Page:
Getting Customers to Buy Using Social

Brands and businesses are eager to find new ways to make social the point of purchase. But consumers aren't quite as gung-ho. Here's why.

Brands and businesses are eager to find new ways to make social the point of purchase. But consumers aren’t quite as gung-ho. Why?

Due.com offers one possibility: “Now that anyone can place an order using nothing more than a string of numbers read over the phone or entered on a website form, security for all payments is weaker and more susceptible to abuse than ever before.” And this isn’t a hypothetical claim.

If consumers are hesitant to try new things, it’s because they’ve already seen how safe their personal information is in the hands of major players like Target and Home Depot–that is to say, not very.

And while these breaches haven’t stopped consumers from continuing to shop online, or even using mobile payment options in-store, it’s made them more cautious.

Business and consumer desires are at odds

But security fears aren’t the only reason adoption of mobile commerce has been slow. Retail Minded reports: “Nearly 70 percent of consumers say they trust mobile payments–however, they have not yet seen a reason to use them.” They may be swayed by social advertising, but ultimately make purchases at retailers’ websites, at competing marketplaces like Amazon, or in-store.

This works well for consumers, but retailers and other businesses would understandably benefit from blocking interruptions–like price research–that lead consumers away from an immediate purchase. From this perspective, social buying is the perfect thing–if brands could just entice consumers to click “buy now.”

This is why Twitter dove into social selling, to “make it as easy as possible for businesses to connect directly with, and sell to, customers on Twitter. With Buy Now, businesses can drive more conversions and remove much of the friction in the mobile purchasing process.”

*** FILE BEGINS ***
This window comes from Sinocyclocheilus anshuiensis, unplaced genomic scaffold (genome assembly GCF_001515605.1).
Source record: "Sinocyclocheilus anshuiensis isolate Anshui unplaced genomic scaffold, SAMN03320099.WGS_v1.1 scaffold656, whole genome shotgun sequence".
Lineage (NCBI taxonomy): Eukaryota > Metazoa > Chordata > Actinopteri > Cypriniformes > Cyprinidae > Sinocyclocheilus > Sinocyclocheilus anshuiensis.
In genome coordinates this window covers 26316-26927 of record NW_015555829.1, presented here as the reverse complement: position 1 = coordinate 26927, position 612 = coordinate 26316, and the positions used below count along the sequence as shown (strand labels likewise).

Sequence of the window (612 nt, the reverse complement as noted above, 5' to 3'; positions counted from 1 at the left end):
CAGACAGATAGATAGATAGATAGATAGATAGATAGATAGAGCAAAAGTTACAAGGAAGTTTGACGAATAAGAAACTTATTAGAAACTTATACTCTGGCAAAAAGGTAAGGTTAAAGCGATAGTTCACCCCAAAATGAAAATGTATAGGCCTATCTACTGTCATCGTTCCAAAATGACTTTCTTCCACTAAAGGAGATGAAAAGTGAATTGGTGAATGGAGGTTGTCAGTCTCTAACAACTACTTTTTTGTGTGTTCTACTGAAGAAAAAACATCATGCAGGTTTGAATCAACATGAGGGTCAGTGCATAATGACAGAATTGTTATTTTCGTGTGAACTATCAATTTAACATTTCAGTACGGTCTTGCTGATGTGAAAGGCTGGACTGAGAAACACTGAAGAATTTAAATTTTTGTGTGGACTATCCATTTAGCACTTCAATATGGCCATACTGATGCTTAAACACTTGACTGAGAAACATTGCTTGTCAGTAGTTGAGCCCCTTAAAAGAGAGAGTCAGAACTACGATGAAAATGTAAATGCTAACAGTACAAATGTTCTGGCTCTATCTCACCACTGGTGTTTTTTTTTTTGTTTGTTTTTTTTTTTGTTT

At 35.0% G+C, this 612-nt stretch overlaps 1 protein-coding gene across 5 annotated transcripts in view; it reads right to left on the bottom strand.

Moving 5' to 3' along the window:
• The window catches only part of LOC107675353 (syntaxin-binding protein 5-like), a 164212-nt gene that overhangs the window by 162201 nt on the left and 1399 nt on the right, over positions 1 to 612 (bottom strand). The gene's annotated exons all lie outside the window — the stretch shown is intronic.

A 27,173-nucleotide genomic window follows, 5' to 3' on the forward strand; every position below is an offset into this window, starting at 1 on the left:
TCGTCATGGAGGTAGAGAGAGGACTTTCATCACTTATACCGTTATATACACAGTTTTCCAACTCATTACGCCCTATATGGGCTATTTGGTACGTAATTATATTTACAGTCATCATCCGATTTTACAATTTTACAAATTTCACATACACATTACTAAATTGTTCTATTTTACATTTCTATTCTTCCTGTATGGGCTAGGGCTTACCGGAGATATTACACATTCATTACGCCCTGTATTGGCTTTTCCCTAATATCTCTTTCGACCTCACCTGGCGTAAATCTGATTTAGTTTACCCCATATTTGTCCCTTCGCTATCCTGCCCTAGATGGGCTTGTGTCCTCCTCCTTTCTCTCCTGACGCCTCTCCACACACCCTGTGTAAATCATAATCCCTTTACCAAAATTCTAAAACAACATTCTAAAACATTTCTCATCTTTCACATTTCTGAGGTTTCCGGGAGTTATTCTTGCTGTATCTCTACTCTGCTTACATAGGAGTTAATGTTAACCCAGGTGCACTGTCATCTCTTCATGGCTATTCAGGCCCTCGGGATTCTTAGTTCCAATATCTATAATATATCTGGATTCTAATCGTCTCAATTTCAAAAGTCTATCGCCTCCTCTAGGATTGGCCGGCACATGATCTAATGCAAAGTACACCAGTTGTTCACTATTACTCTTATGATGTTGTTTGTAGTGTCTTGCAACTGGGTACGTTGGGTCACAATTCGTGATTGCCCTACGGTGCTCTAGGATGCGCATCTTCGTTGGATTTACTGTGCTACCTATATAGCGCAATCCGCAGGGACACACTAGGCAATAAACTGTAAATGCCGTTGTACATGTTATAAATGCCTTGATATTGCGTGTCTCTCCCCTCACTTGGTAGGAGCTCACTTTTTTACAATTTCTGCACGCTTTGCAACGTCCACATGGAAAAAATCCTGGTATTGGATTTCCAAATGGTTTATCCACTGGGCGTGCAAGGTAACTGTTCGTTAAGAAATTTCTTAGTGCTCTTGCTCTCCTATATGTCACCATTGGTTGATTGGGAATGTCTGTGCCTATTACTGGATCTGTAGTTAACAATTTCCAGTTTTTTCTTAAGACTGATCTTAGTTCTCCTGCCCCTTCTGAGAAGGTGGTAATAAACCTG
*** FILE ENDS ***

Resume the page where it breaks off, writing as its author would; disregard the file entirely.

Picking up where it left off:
Sounds great, but the problem of consumer interest remains.

Merchants must take up the charge

Laurence Cooke, CEO of Canadian-based nanoPay, thinks consumers have heard enough from payments companies, so it will take another voice to convince them: “It’s absolutely going to be the merchants. There is no reason for the payments companies to push anything else on anyone.”

What payments companies probably should do, then, is incentivize merchants so that they can in turn incentivize consumers. And everyone needs to get a little more creative to give consumers something worth using.

Venmo is a prime example of a company offering something new–the ability to split transactions among friends. From easily sending your share of split utilities to your roommate, to asking for reimbursements for picking up last night’s drinking tab, Venmo gives users a new way to  share expenses without ever needing to make change.

There’s a big difference between peer-to-peer payments and business/retail payments, but the point is clear: Give consumers something they’re not already getting and they’ll give it a try. This was part of what made the Starbucks payment app such a success–novelty.

But retailers looking to copy the coffee chain–and they are–shouldn’t expect the same results, according to MobilePaymentsToday: “Starbucks is a mobile triumph for three reasons: It has a great loyalty program; it sells an addictive product in caffeine; and the same customers visit its stores almost every day. What big-box retailer can make that claim?”

What retailers and other businesses should take to heart is the uniqueness of Starbucks’ app at the time it hit, and what it offered consumers–free coffee just for purchasing through the app, i.e., a reason to use it.

And what of the payments platform in the background?

As for the payments platforms themselves, businesses must tread carefully. The Target and Home Depot breaches cost each company dearly, although they’re still standing. As payments technology advances and e-commerce and mcommerce grow in popularity, fraudsters are busily working on how they’ll take advantage of any weaknesses they can exploit. You don’t want it happening on your brand’s watch.